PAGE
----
I want to roll my ira to SOLO 401k because it sounds better in most ways to compared to self directed IRA. Mainly for the control and sounds like less expensive. This IRA is about 65k
My 2 questions are:
1. Who should I use for a SOLO 401k and why? IE: Fees, ease of use, etc. Should I use the same credit union that holds my HELOC?
2. If I use part or all of my SOLO 401k to buy a rental property, can I take a profit from it or is it considered qualified money? What about to do a flip? Can I only use a loan and take income from it or is it truly in my control?
Good morning @Jeremy Karja
if you're looking to invest in traditional equities/income investments, you can open a traditional solo 401(k) from brokerages like Fidelity or Schwab. If you're looking to invest in real estate, you want a self-administered plan, the equivalent of a self-directed IRA LLC setup. It's implemented as a trust, with you serving as trustee. You will have checkbook control.
You may not take any profits, personally. All profits and gains return to the trust. You can flip properties, if you engage in this activity regularly, your profits will be subject to UBIT (Unrelated Business Income Tax), because flipping is considered engaging in an active business and that is taxable. UBIT is taxed at trust rates, which hits 39.6% quickly. Having said that, it can still be very lucrative to pay the tax.
As for loans go, your 401(k) can borrow. However, it must be non-recourse funding and you MAY NOT personally guarantee the loan.
When selecting a company to provide you with a 401(k), you want to make sure you get good service, not just a cheap price. Someone to make sure you don't step in it. It's easy to do. I used Safeguard to set mine up. My contact there is Brian Eastman. He's great and a frequent contributor on biggerpockets. You might find a discount provider who is cheaper. There are some other very knowledgeable providers on BP as well.
You are right, the Solo 401k will provide a lot of benefits over an IRA if you are eligible. You'll need self-employment activity and no full time non-owner employees to qualify.
1. A provider that specializes in Solo 401k plans that allow for alternative assets such as real estate will be able to get you squared away. As @Phil G. mentioned in his informative post, brokerages and traditional institutions typically setup plans that can only invest into securities. There are several providers who are active on these forums that you could contact to learn more about fees and services offered. *Full disclosure: my company is one of those providers, though I'd recommend you shop around and compare.*
2. Your Solo 401k would indeed be a qualified plan. The money inside and the investments made with those funds would be off limits to you until you take a distribution from the plan. The one exception is taking a loan from the Solo 401k, though that would be subject to certain loan limits and parameters. If you use a loan from the 401k (or a combination of the loan and other non-qualified money) to fund an investment such as a flip, then the investment is truly yours (not the Solo 401k's) and you can profit from and control that investment in any way you wish. This is because participant loan funds are your funds until you pay them back to the plan.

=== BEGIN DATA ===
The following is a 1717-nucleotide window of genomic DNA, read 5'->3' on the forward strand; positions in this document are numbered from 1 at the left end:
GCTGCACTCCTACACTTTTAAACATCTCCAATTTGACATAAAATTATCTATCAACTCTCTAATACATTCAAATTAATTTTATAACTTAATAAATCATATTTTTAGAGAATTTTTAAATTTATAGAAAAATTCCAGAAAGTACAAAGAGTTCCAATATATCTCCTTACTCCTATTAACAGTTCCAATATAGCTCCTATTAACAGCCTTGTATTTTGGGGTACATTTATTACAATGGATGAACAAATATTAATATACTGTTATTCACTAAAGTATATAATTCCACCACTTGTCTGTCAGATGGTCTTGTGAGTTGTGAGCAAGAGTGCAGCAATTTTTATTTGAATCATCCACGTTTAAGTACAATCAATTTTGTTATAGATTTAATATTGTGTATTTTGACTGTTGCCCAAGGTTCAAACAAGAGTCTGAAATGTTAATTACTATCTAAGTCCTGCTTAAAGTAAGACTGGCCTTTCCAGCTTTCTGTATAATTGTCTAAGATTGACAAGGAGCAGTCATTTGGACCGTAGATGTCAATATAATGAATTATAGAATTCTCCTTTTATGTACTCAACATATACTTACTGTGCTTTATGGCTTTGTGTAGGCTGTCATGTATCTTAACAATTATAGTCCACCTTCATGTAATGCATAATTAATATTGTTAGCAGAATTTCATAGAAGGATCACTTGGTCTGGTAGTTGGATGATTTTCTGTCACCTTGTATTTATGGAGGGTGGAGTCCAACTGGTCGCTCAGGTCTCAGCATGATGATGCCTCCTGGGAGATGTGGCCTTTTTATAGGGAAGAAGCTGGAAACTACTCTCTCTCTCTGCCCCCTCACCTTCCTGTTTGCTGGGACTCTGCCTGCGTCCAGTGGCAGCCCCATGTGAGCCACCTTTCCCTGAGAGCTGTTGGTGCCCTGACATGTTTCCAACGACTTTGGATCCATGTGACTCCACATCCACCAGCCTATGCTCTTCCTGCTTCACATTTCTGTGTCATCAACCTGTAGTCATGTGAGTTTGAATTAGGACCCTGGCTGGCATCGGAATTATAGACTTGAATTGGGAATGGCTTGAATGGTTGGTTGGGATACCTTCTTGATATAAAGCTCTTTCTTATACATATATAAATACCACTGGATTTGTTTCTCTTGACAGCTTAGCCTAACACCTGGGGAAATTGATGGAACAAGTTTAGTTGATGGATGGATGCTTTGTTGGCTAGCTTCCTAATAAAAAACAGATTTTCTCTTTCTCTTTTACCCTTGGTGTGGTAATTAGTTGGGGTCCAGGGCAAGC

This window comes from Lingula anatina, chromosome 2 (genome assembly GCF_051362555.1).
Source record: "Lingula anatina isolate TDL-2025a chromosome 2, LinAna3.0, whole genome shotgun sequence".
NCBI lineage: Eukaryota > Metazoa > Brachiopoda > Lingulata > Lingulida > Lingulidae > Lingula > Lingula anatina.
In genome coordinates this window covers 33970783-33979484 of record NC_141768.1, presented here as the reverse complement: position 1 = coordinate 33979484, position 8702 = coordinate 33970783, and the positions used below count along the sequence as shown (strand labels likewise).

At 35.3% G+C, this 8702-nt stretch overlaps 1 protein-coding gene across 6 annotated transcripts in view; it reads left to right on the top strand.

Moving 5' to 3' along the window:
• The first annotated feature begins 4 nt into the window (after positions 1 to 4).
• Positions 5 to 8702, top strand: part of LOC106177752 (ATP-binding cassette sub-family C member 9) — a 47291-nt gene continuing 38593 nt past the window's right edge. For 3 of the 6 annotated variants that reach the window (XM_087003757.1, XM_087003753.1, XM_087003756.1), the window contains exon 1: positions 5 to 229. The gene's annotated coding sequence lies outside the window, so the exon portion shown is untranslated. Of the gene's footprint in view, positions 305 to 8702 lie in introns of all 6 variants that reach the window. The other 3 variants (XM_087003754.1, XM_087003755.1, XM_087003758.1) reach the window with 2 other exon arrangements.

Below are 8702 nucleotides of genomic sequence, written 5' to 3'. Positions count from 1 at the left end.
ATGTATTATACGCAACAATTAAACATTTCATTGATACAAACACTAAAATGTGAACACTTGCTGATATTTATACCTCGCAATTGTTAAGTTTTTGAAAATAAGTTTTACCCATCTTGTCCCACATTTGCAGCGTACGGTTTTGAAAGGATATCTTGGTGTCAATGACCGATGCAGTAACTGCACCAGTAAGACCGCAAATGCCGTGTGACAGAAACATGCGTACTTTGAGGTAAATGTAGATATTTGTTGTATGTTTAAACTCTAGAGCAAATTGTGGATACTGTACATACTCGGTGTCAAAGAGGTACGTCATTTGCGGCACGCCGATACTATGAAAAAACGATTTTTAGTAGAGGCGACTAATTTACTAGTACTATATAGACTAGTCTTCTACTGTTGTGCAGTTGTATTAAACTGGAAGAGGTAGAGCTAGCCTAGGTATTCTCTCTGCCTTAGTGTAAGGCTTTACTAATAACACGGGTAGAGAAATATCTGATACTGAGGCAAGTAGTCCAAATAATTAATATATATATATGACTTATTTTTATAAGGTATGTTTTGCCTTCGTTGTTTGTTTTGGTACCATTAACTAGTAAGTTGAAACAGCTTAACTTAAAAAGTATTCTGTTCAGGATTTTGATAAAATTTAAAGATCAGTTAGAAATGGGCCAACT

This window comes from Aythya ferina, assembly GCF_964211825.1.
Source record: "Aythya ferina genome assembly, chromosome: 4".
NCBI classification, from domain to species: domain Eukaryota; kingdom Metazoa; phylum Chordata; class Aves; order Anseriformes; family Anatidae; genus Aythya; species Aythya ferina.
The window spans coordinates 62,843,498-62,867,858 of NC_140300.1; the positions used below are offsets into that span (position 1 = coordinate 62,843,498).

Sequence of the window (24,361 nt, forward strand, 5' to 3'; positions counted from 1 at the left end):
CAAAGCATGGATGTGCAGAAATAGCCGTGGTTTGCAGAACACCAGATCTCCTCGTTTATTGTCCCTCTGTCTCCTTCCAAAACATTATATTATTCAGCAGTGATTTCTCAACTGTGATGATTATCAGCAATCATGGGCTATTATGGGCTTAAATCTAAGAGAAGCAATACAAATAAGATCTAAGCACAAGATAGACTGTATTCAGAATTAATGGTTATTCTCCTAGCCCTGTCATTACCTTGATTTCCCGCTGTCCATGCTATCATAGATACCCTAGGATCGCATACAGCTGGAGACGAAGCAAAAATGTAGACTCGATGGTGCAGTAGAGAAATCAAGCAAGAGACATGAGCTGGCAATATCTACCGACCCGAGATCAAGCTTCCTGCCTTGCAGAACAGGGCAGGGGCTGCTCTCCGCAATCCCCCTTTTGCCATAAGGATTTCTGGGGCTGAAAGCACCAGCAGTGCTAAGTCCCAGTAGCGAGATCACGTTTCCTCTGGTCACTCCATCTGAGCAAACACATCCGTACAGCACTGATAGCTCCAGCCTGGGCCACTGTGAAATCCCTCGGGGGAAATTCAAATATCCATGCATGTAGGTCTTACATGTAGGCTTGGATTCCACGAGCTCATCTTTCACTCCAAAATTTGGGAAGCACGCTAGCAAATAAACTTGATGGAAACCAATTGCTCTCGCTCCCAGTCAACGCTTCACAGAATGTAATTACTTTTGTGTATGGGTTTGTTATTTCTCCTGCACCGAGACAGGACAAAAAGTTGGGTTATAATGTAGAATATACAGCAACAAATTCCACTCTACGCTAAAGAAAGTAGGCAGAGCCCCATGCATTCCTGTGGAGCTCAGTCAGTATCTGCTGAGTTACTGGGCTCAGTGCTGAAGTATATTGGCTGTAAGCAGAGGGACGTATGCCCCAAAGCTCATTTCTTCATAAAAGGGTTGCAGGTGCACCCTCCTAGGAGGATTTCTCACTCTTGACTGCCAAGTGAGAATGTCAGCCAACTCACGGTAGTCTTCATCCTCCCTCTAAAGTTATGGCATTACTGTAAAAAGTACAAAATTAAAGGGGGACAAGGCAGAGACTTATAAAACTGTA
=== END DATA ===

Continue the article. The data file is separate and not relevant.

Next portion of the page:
I guess my other question is: Is there a way or circumstances I can uses my Solo K or Self-directed for some sort personal income whether flipping or rental units today and not at 59 1/2? Also, if I use cash for half and the Solo K for half and get X return whether rental or flip is it simply percentage based? Meaning the 50% goes back to the Solo K and 50% back to cash, NQ? The same for expenses, keep it at 50% of each for all costs/expenses or re-adjust the percentage?
I hope that makes sense. Basically, looking for a way to take the cash now rather than later but still have my Q money working for me rather than me playing in the stock market and losing.
Because of the prohibited transaction rules, you cannot use your Solo 401k to create income for yourself without taking taxable distributions which may also come with early distribution penalties.
In some cases you might be able to partner with your plan, but again, because of the PT rules, it's not generally recommended. It will at the very least limit your flexibility with the investment and could be prohibited if you're "enabling" either party to gain access to an investment that would otherwise be unattainable. That said, if you were to co-invest with your plan, then the profits would go back to the respective owners/investors according to the investment ratio, yes. The same goes for any expenses and additional capital investments.
You might want to consider doing completely separate investments. Solo 401k investments build your retirement portfolio and grow tax-deferred or tax-free. Personal (or other non-retirement) investments allow you to take the income personally and possibly receive tax deductions against your income. The details of these issues are best saved for more in-depth conversations rather than these forums, but I hope that helps with some framework.
Originally posted by: @Jeremy Karja
...my other question is: Is there a way or circumstances I can uses my Solo K or Self-directed for some sort personal income whether flipping or rental units today and not at 59 1/2?
Jeremy, retirement accounts are designed for your future benefits, not for your current benefits. There is no way you can use any of the income or assets of the plan for your own personal benefits. As "disqualified person" you are prohibited from that. This rule is not specific to the self-directed Solo 401k plan, but it equally applies to all retirement accounts, regardless self-directed or not. If you take any distribution from you retirement account now (early distribution) - it will be subject to taxes and penalties, both on state and federal levels.
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